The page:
Tuba-Less 1.3.2: Falling down the listening rabbit hole
Updated: Jun 20, 2019
Hey everyone. It has been a few busy days here in Blue Devils land. We wrapped up Family Day and are preparing to hit the road for our national tour tonight. One more week until I go back to Georgia and prepare for the big move up to Boston! Scary and exciting. I appreciate the kind words I have received about this blog and I am looking forward to putting out more content in the coming weeks. If you're reading this, thank you!
In the last blog I gave my thoughts about the importance of listening and how to learn to listen. Over the course of the rest of this listening series, I will dive into my ideas on the different benefits and uses of listening to music.
I consider myself a creative individual. I think a large part of that can be attributed to consuming art of all kinds- music, visual art, books, poetry, photography, movies, etc. Finding different forms of art that we can relate to the music we listen to is an effective way to listen from an inspired place rather than simply listening. An easy way to practice this is to pair listening with another medium. You can listen to music and focus on art that cover the same topic (listening to Shostakovich 11 and viewing depictions or photos from Bloody Sunday 1905 or more accurately, the Hungarian Uprising of 1956), consume music and art of the same nationality and period (think impressionist paintings and Debussy or Ravel), or any other combination of music paired with a form of art. My favorite music pairing was Miles Davis' album Bitches Brew paired with a beer by Dogfish Head Brewery of the same name! By pursuing these connections, we can help ourselves further understand the music to which we are listening.
Often, we consume music and visual art together without even noticing it! Good movies serve as a wonderful joining of well-composed music and artistically-driven cinematography. Personally, I was very inspired by the Wes Anderson film, The Grand Budapest Hotel. I thought the way the movie was filmed was thoughtful and artistic, and the soundtrack was superb, winning the Oscar that year. As I dove deeper into the soundtrack, I discovered film composer Alexandre Desplat used and was influenced by the first movement of Antonio Vivaldi's Trio Sonata RV. 82. Eager to hear the rest of this work, I stumbled onto an album of Vivaldi's music by mandolinist Avi Avital. That album is where I found the Violin Concerto RV. 356 from Vivaldi's L'estro Armonico series. I fell in love with that work and programmed it on my most recent recital. I learned a great deal about Vivaldi and this particular composition series while in the process of preparing the piece (check out Today's Listening for both albums and my performance). Falling down the listening rabbit hole continues to take me places that I could have never found if I hadn't bothered to be curious.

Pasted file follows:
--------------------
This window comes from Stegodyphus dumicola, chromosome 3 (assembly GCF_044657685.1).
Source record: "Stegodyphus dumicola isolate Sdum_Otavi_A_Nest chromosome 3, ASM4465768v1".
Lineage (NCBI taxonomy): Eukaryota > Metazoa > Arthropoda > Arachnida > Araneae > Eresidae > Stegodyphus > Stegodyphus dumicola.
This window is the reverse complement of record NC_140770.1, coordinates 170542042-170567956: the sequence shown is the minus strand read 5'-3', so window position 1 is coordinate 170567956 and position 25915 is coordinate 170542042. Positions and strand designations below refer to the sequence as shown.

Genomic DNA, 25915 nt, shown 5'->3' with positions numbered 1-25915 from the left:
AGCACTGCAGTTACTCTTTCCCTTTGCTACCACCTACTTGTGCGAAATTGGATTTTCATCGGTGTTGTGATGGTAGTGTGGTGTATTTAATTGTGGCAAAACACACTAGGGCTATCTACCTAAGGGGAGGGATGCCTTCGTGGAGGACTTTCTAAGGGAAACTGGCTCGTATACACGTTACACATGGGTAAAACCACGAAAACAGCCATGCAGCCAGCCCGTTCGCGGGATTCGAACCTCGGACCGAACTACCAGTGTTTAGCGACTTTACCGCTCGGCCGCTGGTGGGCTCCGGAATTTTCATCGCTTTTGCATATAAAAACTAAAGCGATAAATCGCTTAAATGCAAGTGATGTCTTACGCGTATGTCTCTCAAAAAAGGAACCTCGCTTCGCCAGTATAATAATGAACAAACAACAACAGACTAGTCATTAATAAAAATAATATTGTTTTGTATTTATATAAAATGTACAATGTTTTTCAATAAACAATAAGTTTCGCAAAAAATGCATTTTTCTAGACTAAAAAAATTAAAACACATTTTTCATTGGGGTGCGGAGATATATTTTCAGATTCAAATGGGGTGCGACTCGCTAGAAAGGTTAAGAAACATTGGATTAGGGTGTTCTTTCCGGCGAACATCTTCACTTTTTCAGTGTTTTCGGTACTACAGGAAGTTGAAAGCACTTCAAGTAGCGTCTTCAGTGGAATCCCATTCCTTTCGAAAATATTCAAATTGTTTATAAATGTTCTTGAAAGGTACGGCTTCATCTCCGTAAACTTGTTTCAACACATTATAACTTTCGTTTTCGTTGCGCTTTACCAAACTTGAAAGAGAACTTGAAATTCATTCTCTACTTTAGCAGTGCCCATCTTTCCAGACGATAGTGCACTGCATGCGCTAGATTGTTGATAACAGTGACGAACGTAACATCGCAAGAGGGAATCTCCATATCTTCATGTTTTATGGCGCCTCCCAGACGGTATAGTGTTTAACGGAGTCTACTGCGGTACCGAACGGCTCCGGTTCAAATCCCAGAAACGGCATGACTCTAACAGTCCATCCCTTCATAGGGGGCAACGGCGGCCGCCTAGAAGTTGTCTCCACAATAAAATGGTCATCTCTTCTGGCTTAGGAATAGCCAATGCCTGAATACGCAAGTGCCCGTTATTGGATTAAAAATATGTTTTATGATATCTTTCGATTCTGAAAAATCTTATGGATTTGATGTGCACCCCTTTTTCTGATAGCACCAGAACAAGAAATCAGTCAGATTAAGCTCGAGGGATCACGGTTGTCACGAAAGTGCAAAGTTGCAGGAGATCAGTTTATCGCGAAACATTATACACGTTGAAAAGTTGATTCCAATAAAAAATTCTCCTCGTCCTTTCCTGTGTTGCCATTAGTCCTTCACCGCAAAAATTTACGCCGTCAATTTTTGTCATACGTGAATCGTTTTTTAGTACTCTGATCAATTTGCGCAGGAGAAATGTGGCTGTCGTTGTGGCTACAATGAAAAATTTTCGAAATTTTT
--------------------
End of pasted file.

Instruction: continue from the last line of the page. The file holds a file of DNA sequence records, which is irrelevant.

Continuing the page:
"Rather than simply practicing the mechanics of playing, we should be fully invested in becoming well-rounded artists and storytellers with a wealth of knowledge and experiences to draw from when creating our own art."
All of this learning and listening came about simply because I enjoyed a movie and its soundtrack and decided to dig deeper! Being curious about the art we consume and making connections to the music we hear can bring an unmatched level of authenticity to our performing, in addition to helping us learn more about different cultures and historical periods. Rather than simply practicing the mechanics of playing, we should be fully invested in becoming well-rounded artists and storytellers with a wealth of knowledge and experiences to draw from when creating our own art. In my opinion, it is a much more fulfilling experience. Have you found a pairing of two or more art media that inspired you? Feel free to leave a comment below and sharing that with me and other readers!
-Scroll down for Pic of the Day and Today's Listening-
Pic of the Day: Members of Blue Devils 'A' kneeling next to members of Blue Devils 'C' at Family Day!
Today's Listening: The soundtrack to 'The Grand Budapest Hotel' by Alexandre Desplat, 'Vivaldi' by Avi Avital, and my recent performance of the 3rd movement of Vivaldi's Violin Concerto in A Minor, RV. 356